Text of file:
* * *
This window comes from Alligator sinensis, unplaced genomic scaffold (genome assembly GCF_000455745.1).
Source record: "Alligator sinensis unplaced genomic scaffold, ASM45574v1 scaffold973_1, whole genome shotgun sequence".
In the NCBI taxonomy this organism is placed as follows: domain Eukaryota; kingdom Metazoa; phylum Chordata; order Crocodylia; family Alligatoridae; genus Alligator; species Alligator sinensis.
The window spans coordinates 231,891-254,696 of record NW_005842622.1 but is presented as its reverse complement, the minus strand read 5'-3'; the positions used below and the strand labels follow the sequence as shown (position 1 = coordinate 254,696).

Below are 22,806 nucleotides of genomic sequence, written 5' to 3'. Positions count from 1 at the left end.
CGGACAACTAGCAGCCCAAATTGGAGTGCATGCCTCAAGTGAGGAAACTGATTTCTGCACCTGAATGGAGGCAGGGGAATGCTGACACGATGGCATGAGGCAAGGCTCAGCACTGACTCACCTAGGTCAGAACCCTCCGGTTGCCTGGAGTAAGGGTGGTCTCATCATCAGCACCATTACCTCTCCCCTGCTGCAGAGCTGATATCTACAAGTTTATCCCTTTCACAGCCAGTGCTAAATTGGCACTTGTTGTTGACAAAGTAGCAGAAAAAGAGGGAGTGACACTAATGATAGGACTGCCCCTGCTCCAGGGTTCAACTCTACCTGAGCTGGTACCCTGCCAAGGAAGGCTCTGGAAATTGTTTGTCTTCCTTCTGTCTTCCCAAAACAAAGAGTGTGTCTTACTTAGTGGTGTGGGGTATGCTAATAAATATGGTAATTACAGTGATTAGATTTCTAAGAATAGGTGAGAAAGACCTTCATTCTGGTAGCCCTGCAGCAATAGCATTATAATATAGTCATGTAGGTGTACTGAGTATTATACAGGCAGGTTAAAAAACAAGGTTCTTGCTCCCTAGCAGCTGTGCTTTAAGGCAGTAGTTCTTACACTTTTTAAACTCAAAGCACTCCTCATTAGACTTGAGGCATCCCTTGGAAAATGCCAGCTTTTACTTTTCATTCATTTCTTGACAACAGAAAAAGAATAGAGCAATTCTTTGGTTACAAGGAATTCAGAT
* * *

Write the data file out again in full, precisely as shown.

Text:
This window comes from Alligator sinensis, unplaced genomic scaffold (genome assembly GCF_000455745.1).
Source record: "Alligator sinensis unplaced genomic scaffold, ASM45574v1 scaffold973_1, whole genome shotgun sequence".
In the NCBI taxonomy this organism is placed as follows: domain Eukaryota; kingdom Metazoa; phylum Chordata; order Crocodylia; family Alligatoridae; genus Alligator; species Alligator sinensis.
The window spans coordinates 231,891-254,696 of record NW_005842622.1 but is presented as its reverse complement, the minus strand read 5'-3'; the positions used below and the strand labels follow the sequence as shown (position 1 = coordinate 254,696).

Below are 22,806 nucleotides of genomic sequence, written 5' to 3'. Positions count from 1 at the left end.
CGGACAACTAGCAGCCCAAATTGGAGTGCATGCCTCAAGTGAGGAAACTGATTTCTGCACCTGAATGGAGGCAGGGGAATGCTGACACGATGGCATGAGGCAAGGCTCAGCACTGACTCACCTAGGTCAGAACCCTCCGGTTGCCTGGAGTAAGGGTGGTCTCATCATCAGCACCATTACCTCTCCCCTGCTGCAGAGCTGATATCTACAAGTTTATCCCTTTCACAGCCAGTGCTAAATTGGCACTTGTTGTTGACAAAGTAGCAGAAAAAGAGGGAGTGACACTAATGATAGGACTGCCCCTGCTCCAGGGTTCAACTCTACCTGAGCTGGTACCCTGCCAAGGAAGGCTCTGGAAATTGTTTGTCTTCCTTCTGTCTTCCCAAAACAAAGAGTGTGTCTTACTTAGTGGTGTGGGGTATGCTAATAAATATGGTAATTACAGTGATTAGATTTCTAAGAATAGGTGAGAAAGACCTTCATTCTGGTAGCCCTGCAGCAATAGCATTATAATATAGTCATGTAGGTGTACTGAGTATTATACAGGCAGGTTAAAAAACAAGGTTCTTGCTCCCTAGCAGCTGTGCTTTAAGGCAGTAGTTCTTACACTTTTTAAACTCAAAGCACTCCTCATTAGACTTGAGGCATCCCTTGGAAAATGCCAGCTTTTACTTTTCATTCATTTCTTGACAACAGAAAAAGAATAGAGCAATTCTTTGGTTACAAGGAATTCAGAT